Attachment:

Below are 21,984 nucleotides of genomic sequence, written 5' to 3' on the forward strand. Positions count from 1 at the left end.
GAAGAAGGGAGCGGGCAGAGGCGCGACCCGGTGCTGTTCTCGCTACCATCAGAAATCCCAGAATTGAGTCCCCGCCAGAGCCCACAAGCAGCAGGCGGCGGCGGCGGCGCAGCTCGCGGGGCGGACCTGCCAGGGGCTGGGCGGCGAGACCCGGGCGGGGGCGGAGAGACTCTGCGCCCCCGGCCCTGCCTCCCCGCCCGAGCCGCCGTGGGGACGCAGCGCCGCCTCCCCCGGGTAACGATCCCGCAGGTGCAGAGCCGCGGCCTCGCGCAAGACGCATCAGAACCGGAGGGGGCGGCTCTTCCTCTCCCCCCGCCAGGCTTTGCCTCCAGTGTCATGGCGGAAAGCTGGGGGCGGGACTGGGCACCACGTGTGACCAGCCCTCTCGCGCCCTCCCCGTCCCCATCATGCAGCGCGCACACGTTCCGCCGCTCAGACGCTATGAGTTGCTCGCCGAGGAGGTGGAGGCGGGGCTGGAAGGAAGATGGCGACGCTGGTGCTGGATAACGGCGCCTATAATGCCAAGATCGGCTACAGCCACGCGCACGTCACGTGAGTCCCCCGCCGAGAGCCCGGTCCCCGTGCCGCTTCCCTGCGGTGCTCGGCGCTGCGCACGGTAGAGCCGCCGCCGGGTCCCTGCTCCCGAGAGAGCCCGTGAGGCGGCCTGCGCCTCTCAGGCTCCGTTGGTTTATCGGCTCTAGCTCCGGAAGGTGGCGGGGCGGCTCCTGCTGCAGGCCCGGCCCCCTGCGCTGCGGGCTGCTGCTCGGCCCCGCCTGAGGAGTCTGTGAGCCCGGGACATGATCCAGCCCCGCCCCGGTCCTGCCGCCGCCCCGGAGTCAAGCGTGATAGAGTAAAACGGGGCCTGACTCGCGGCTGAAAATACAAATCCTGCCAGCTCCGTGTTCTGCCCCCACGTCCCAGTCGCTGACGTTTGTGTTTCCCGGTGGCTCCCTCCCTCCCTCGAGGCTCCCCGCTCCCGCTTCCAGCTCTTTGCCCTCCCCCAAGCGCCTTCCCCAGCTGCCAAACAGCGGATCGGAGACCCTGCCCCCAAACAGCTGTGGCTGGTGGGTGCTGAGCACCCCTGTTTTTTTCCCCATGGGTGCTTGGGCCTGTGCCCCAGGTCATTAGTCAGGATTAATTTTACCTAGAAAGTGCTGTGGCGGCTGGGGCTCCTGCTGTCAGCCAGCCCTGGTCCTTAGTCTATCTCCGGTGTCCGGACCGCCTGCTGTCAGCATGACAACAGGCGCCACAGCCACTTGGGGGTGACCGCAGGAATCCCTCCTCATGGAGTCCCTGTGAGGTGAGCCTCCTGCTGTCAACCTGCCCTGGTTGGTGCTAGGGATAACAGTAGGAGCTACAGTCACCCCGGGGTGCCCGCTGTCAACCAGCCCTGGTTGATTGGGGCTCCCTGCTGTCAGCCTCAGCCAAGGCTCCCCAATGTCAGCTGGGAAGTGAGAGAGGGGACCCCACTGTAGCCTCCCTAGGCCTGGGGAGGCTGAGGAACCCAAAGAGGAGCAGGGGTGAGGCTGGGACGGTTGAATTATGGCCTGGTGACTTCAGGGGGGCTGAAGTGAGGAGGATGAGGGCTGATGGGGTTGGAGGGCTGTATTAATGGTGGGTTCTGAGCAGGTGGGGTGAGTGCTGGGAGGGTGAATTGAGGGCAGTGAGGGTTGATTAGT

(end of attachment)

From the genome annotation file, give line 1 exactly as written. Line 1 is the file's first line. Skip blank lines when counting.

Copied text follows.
Below are 21,984 nucleotides of genomic sequence, written 5' to 3' on the forward strand. Positions count from 1 at the left end.